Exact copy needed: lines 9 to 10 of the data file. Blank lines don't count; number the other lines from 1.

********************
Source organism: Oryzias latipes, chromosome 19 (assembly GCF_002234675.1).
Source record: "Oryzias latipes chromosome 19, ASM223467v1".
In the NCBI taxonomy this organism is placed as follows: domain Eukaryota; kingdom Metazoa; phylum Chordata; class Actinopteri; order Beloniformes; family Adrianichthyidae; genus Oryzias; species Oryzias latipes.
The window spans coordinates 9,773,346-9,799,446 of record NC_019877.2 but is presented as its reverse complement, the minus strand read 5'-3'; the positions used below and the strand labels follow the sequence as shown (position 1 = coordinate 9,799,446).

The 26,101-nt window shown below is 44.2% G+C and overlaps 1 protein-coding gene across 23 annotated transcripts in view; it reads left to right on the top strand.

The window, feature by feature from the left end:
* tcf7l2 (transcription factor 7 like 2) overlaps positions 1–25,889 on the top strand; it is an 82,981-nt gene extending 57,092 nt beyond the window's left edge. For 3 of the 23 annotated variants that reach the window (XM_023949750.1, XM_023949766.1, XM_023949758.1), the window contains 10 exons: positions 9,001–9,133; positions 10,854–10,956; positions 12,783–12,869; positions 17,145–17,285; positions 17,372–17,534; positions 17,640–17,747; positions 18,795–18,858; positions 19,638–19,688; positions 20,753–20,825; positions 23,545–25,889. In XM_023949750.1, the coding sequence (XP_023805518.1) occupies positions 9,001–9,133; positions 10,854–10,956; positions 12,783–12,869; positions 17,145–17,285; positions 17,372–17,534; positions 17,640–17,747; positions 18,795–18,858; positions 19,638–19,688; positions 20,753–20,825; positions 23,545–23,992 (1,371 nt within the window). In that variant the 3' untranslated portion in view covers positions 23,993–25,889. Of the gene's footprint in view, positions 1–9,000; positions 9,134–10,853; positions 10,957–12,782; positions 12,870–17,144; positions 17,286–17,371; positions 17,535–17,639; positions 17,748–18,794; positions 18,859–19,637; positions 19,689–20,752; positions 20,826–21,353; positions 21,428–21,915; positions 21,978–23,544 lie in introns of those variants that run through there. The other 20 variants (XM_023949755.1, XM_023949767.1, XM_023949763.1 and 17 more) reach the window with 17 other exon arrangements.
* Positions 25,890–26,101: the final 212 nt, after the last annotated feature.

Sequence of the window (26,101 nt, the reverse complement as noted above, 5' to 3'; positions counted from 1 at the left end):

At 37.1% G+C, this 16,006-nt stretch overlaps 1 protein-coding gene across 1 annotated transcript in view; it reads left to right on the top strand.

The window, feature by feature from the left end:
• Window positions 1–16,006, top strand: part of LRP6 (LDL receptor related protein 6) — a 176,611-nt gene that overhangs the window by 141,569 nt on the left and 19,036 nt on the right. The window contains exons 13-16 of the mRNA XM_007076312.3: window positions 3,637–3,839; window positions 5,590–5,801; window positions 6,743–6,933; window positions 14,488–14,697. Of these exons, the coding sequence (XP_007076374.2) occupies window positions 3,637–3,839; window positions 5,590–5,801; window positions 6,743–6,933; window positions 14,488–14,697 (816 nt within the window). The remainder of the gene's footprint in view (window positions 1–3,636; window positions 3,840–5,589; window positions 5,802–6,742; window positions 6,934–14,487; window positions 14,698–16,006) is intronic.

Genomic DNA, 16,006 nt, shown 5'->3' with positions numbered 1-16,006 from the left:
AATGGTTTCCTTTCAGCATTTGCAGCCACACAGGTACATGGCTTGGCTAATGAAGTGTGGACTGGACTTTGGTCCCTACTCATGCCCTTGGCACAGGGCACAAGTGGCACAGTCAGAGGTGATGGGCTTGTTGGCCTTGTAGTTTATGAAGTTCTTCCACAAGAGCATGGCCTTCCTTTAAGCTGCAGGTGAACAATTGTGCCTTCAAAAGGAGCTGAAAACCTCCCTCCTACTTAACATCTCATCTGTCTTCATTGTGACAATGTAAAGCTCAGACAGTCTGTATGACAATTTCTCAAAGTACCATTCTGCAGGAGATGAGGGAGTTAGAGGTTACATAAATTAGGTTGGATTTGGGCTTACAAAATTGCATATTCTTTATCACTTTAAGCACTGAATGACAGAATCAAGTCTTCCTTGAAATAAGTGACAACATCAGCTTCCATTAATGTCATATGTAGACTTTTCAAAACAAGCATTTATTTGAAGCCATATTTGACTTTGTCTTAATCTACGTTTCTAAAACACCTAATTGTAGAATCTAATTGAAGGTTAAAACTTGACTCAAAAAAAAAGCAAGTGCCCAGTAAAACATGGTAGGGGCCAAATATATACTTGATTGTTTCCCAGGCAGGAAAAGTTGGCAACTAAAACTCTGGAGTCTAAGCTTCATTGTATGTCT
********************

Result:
Sequence of the window (26,101 nt, the reverse complement as noted above, 5' to 3'; positions counted from 1 at the left end):

At 37.1% G+C, this 16,006-nt stretch overlaps 1 protein-coding gene across 1 annotated transcript in view; it reads left to right on the top strand.